I could now be tempted to say something about the beauty of the country and the magnificent testimonies of Christian culture which only make this beauty perfect. But I consider most important the fact that we, as believers, must have at heart even those people who consider themselves agnostics or atheists.

When we speak of a new evangelization these people are perhaps taken aback. They do not want to see themselves as an object of mission or to give up their freedom of thought and will. Yet the question of God remains present even for them, even if they cannot believe in the concrete nature of his concern for us.

In Paris, I spoke of the quest for God as the fundamental reason why Western monasticism, and with it, Western culture, came into being.

As the first step of evangelization we must seek to keep this quest alive; we must be concerned that human beings do not set aside the question of God, but rather see it as an essential question for their lives. We must make sure that they are open to this question and to the yearning concealed within it.

Here I think naturally of the words which Jesus quoted from the Prophet Isaiah, namely that the Temple must be a house of prayer for all the nations (cf. Is 56:7; Mk 11:17). Jesus was thinking of the so-called "Court of the Gentiles" which he cleared of extraneous affairs so that it could be a free space for the Gentiles who wished to pray there to the one God, even if they could not take part in the mystery for whose service the inner part of the Temple was reserved.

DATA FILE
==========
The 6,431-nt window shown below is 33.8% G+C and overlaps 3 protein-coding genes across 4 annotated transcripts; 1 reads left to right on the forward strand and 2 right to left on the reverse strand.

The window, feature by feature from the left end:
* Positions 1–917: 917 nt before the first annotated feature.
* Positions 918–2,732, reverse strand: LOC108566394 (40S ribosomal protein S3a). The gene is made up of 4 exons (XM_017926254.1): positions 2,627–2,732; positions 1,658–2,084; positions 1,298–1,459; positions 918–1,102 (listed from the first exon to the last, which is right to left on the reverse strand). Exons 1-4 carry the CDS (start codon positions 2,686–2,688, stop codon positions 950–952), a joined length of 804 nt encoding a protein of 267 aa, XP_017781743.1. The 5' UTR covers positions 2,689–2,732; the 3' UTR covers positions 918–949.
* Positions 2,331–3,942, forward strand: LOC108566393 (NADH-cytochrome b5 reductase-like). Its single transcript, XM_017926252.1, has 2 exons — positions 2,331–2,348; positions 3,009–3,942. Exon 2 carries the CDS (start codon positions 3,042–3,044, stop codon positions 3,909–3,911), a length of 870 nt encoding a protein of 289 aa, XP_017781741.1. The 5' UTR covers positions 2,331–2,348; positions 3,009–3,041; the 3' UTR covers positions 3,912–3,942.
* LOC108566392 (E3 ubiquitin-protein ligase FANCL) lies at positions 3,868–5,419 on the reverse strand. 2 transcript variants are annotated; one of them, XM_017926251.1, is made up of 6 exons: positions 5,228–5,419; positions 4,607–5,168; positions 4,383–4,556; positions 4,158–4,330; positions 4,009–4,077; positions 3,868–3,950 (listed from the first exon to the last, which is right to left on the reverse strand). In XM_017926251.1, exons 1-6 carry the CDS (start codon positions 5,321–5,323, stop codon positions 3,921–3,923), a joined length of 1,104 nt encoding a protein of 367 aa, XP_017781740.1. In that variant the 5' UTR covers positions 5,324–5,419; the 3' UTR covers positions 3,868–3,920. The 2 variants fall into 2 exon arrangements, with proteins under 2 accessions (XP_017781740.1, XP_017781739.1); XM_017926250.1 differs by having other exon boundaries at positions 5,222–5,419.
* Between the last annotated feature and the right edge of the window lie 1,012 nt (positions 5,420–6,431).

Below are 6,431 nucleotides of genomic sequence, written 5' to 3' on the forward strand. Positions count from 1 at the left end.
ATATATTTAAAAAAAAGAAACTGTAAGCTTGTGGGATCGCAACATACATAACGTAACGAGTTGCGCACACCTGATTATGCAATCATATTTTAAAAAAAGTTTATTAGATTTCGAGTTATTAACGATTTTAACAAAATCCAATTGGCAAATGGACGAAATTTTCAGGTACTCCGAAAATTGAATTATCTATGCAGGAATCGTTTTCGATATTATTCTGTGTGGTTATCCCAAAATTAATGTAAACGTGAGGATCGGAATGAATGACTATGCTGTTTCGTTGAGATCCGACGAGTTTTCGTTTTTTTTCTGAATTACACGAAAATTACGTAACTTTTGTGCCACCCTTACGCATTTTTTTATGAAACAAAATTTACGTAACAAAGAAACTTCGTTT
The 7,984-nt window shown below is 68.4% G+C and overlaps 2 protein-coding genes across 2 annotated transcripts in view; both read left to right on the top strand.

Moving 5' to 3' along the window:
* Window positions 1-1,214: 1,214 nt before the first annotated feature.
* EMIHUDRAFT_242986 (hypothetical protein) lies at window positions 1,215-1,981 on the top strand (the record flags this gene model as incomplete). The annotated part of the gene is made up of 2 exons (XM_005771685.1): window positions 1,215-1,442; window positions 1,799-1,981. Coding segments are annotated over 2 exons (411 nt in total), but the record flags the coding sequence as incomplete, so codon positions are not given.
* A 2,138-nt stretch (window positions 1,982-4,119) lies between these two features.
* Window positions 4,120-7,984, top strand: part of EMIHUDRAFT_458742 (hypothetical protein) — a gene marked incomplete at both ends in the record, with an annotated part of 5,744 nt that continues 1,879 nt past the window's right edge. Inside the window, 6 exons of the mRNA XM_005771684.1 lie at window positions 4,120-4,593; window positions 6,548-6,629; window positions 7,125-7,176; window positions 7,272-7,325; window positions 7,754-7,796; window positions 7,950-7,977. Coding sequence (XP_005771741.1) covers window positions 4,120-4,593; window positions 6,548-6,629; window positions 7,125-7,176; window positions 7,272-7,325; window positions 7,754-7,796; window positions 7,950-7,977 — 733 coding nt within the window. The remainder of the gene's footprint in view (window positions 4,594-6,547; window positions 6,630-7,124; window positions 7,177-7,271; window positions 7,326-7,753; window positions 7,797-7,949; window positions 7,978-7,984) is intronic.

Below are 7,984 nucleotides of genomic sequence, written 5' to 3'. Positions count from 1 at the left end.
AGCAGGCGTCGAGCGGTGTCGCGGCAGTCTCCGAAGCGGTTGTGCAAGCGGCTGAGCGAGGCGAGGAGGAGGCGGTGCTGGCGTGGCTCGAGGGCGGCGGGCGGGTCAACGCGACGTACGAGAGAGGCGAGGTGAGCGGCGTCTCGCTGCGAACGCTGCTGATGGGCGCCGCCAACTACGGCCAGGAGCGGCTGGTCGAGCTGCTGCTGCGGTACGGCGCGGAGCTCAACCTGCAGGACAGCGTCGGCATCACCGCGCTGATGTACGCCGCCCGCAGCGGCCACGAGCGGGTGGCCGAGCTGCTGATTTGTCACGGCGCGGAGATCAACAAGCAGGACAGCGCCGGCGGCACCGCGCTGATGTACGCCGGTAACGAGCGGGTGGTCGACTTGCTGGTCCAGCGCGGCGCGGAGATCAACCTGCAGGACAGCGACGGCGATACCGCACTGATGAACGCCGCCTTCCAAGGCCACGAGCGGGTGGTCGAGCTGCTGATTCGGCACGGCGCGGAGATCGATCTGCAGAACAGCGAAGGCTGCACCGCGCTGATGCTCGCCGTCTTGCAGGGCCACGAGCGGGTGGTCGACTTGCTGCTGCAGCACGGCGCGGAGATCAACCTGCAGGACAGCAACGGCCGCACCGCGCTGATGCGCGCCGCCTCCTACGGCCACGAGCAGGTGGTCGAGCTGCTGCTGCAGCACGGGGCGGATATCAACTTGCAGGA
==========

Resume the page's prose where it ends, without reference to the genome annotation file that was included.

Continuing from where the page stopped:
A place of prayer for all the peoples — by this he was thinking of people who know God, so to speak, only from afar; who are dissatisfied with their own gods, rites and myths; who desire the Pure and the Great, even if God remains for them the "unknown God" (cf. Acts 17:23).

They had to pray to the unknown God, yet in this way they were somehow in touch with the true God, albeit amid all kinds of obscurity. I think that today too the Church should open a sort of "Court of the Gentiles" in which people might in some way latch on to God, without knowing him and before gaining access to his mystery, at whose service the inner life of the Church stands.

Today, in addition to interreligious dialogue, there should be a dialogue with those to whom religion is something foreign, to whom God is unknown and who nevertheless do not want to be left merely Godless, but rather to draw near to him, albeit as the Unknown.

Finally, once again, a word about the Year for Priests. As priests we are available to all: to those who know God at first hand and to those for whom he is the Unknown. We all need to become acquainted with him ever anew, and we need to seek him constantly in order to become true friends of God.

How, in the end, can we get to know God other than through those people who are friends of God? The inmost core of our priestly ministry consists of our being Christ's friends (cf. Jn 15:15), friends of God through whom others may also discover God's closeness.

And so, together with my profound gratitude for all the assistance which you have given to me throughout the past year, these are my good wishes for Christmas: may we become ever closer friends of Christ and thus friends of God, and so become the salt of the earth and the light of the world. I wish all of you a Holy Christmas and a Happy New Year!

Taken from:
L'Osservatore Romano
Weekly Edition in English
23/30 December 2009, page 16